And it’s not just us, a fairly large number of the terrorists in Chinese training camps are from Myanmar and Bangladesh too. Our reports suggest 300-400 Indians and as many Bangladeshi and Myanmarese nationals being trained in a total of 8 such camps. In addition, they have a separate division for Bhutan. But we don’t have a lot of information about their activities yet.”

“Bhutan!” DM Kamat exclaimed incredulously. 

“Yes, Bhutan of all the places. As far as we know, their main motive is to destroy the monarchy and get their own puppets in control of the country. “

“Like they did in Nepal. DM observed. “ What about Bangladesh and Myanmar ?” 

“I think it’s being done to make our raids on their camps in the two countries a bit more difficult. Also these terrorists can keep on hitting us on the borders and then melt away in dense jungles. We can’t really cross the border to hit them everytime after every such incident. Additionally, Chinese think that armed terrorist groups controlled by them provide some sort of leverage and influence over the two countries. They think that they can use their activities to drive out competition, make their supporters stronger, assassinate opponents and so on.”

 “Statecraft with guns and bombs, in a way.” DM Kamat observed bitterly.

“Yes and all of this is being done far away from their borders, so they think that they have plausible deniability and no one can blame them for anything.” 

DM leaned back in his chair and smiled wryly, “So they are trying to emulate their sweeter than honey iron brothers In Pakistan ! ”

Dhumal gestured his approval, “Yes, but you might be wondering how this issue deserved a special meeting before our regular one. So I’m coming straight to that. 

Our people have detected some consolidation and movement of Chinese troops in multiple sectors, one is a tri-way junction near our border with Bhutan and China near Sikkim and other is in Arunachal Pradesh. They’ve also started construction of more roads and some military infrastructure Aksai Chin.

The first place never had any problem till now while the second has been a hot point of contention with multiple incursions by Chinese patrols since last 2012. It’s nothing that we have seen before. But Bhutan is under our military umbrella and if Chinese are making a move to raise a  dispute in that sector, it’s going to make things very complicated. Only way we can send our troops to this area is via helicopters or land route through Bhutanese territory.”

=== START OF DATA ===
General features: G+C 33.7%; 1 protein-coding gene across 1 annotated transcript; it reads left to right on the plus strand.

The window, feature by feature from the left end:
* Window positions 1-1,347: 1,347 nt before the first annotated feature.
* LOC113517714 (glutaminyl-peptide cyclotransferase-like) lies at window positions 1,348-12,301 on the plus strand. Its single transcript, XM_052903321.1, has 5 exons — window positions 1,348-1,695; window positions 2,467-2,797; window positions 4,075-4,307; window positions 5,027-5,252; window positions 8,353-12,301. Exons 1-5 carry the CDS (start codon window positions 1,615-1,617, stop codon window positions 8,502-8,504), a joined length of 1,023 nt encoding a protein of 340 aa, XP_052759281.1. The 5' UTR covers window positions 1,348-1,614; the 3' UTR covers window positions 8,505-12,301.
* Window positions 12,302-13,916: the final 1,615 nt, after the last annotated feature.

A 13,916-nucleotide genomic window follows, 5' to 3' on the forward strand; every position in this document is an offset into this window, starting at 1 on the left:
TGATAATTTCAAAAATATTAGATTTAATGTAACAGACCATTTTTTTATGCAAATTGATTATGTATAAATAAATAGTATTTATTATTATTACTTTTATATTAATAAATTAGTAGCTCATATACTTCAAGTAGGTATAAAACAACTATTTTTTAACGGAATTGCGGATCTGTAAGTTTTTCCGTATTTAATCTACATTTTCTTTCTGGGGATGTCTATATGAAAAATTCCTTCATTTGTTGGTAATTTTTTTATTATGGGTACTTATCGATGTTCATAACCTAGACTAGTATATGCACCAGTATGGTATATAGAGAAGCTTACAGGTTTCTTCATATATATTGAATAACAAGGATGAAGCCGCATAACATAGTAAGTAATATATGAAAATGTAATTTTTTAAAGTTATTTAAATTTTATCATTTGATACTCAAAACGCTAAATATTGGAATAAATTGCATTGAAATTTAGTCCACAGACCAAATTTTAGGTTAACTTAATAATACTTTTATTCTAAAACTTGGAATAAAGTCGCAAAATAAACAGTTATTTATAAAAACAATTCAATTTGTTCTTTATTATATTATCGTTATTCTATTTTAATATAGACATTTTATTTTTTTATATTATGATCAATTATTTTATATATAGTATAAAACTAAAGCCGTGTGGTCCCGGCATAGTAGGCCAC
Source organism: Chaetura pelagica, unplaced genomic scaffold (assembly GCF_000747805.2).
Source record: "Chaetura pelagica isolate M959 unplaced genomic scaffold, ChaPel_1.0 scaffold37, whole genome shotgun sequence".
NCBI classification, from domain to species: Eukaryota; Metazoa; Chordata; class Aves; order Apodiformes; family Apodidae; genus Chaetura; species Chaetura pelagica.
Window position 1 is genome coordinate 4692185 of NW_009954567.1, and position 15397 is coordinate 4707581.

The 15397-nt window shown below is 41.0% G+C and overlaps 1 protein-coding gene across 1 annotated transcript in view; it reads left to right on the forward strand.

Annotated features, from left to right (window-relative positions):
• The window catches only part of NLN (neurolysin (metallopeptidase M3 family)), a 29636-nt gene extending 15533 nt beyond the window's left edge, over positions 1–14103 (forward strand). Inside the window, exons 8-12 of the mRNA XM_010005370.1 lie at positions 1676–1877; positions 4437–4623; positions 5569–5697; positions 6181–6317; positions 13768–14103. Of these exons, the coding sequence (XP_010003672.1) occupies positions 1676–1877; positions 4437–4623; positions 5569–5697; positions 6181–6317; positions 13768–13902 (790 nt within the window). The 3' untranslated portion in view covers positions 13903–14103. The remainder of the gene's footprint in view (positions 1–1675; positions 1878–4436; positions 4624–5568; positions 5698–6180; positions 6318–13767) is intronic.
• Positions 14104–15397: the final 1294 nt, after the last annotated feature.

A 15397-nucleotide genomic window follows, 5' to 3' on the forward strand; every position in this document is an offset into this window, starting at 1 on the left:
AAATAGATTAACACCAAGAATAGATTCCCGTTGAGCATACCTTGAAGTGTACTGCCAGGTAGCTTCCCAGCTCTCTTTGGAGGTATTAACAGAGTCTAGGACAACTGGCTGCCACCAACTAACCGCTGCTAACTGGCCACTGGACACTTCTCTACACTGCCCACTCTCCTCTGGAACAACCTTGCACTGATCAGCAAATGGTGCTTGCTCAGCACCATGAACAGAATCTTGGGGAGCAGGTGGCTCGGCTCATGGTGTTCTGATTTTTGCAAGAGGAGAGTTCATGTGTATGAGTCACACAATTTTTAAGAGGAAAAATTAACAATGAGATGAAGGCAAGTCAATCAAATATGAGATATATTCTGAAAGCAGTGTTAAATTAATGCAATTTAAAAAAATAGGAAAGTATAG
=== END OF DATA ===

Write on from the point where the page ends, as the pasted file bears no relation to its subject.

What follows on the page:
“Never a boring day in this line of work, eh ? So External Affairs Ministry (EAM) will need to be prepared for the upcoming meeting” Kamat took off his spectacles and rubbed the bridge of his nose.

“For this and for another party too.” Dhumal said finishing up his iced tea.

Kamat looked at him with questioning eyes.

“We have one informal contact from Vietnam. They haven’t opened up completely yet, but they seem to be asking for military assistance. The message came through an unofficial channel, so I am not completely sure what to make of it. But EAM may need to get involved too.”

“Do you have any general idea about what this is about ?” Kamat asked.

“From what we know so far, they are looking for some help against Chinese grabbing some of their islands. They may ask for intelligence sharing, weapons and maybe some training.”

“Personally I am not against the idea, but isn’t Vietnam too far from here for us to be of much help ? And how can we help them with weapons ? As things are, we can’t even get enough for ourselves.”

“That may or may not be true according to them. I can get more information if you give me approval.” Dhumal knew he didn’t need to ask, but he wanted to play it safe by keeping someone trusted in the loop.

“Yes, why not. It wouldn’t hurt to know what they want. Can you get this information before the meeting ?” Kamat asked.

“I think so. We have one common enemy and quite a few common interests. It will be a good idea to help out each other for more than one reason.” Dhumal answered and asked for permission to leave.

Previous ChapterIndexNext Chapter